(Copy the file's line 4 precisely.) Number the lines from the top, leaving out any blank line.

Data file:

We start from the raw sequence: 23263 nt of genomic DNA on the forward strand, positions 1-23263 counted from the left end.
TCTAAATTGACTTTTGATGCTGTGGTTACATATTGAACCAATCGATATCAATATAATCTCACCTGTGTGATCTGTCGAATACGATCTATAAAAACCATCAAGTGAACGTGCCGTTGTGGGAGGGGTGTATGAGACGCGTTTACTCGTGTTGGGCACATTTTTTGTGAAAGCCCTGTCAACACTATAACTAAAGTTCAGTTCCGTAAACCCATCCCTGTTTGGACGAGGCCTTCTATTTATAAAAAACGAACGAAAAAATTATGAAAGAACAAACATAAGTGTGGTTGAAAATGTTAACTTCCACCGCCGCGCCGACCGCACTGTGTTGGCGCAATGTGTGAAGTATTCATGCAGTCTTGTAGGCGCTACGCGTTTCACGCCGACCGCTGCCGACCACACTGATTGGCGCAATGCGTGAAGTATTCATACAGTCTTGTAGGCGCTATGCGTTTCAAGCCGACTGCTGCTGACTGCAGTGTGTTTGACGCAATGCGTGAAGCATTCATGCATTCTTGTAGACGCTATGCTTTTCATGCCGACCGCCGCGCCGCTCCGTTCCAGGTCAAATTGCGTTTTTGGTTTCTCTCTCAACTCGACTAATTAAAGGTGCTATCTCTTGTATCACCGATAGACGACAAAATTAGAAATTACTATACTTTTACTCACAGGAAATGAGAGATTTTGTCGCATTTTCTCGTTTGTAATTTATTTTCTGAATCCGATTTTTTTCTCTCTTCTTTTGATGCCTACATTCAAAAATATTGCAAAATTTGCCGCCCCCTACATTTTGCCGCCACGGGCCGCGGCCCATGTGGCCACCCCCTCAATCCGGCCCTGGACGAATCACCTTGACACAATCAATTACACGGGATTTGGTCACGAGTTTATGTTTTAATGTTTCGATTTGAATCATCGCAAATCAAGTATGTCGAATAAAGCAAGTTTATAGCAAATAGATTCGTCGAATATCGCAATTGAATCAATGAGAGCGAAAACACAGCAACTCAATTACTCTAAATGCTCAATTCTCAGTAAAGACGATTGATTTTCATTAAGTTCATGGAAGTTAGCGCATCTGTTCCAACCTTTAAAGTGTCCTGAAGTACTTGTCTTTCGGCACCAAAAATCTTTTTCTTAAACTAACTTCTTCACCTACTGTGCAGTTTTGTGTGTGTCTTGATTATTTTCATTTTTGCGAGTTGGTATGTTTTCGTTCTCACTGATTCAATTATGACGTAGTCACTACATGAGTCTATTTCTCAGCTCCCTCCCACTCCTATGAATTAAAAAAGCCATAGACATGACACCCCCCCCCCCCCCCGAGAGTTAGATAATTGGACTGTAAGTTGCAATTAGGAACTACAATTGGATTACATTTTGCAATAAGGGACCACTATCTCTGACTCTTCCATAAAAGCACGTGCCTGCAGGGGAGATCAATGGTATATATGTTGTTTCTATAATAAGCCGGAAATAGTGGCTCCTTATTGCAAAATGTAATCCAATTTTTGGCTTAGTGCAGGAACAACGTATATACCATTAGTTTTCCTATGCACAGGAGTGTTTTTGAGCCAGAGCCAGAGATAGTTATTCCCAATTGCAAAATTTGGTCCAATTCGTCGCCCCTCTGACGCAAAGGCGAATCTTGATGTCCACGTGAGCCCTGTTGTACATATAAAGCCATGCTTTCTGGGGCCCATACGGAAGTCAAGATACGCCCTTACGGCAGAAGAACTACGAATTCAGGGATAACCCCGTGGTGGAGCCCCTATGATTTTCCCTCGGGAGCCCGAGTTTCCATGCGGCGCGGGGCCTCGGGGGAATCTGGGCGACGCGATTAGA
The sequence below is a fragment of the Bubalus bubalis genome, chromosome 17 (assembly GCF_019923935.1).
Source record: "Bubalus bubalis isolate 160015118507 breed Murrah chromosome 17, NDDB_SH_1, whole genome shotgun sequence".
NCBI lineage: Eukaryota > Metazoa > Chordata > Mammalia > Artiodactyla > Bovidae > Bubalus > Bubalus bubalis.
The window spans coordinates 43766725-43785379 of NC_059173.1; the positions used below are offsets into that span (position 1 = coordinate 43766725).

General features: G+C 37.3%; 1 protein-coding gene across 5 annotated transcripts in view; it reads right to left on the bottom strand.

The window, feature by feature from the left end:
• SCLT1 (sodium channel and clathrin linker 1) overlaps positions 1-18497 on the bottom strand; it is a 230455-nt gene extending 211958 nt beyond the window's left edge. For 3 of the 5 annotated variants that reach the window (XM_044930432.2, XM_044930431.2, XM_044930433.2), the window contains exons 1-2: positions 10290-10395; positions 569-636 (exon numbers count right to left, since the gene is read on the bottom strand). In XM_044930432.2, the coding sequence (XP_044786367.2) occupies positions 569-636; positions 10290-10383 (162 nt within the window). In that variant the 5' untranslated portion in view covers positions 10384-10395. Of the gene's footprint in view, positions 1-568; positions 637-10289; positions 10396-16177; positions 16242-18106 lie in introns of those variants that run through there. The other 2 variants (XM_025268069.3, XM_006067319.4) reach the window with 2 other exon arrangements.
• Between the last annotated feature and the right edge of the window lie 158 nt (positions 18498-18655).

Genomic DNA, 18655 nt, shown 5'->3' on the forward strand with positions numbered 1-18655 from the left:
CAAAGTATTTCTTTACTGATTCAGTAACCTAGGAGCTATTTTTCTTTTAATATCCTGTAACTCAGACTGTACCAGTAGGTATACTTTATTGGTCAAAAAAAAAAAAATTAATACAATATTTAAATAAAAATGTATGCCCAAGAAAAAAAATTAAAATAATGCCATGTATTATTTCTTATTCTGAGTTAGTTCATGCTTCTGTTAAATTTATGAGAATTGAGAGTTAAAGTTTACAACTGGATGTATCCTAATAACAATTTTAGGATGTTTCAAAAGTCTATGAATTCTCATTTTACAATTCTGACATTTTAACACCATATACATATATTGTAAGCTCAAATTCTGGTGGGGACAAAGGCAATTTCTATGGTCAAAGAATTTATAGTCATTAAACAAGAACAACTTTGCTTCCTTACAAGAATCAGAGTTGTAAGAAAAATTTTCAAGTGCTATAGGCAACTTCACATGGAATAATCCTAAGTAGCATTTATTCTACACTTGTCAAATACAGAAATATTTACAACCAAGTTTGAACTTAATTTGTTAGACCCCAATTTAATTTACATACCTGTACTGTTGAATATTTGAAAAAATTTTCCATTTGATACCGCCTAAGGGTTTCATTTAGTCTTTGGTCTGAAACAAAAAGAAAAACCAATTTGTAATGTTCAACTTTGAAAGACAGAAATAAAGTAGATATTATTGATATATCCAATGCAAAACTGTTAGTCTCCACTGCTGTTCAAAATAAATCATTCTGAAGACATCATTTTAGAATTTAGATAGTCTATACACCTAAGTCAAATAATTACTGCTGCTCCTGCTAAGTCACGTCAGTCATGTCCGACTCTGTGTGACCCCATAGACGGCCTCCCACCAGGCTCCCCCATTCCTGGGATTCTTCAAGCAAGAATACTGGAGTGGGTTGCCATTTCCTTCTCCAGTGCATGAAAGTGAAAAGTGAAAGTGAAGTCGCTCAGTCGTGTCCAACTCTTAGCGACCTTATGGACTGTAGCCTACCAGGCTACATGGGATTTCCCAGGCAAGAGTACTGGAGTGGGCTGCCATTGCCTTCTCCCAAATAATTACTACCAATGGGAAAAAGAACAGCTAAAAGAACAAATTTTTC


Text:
Source record: "Bubalus bubalis isolate 160015118507 breed Murrah chromosome 17, NDDB_SH_1, whole genome shotgun sequence".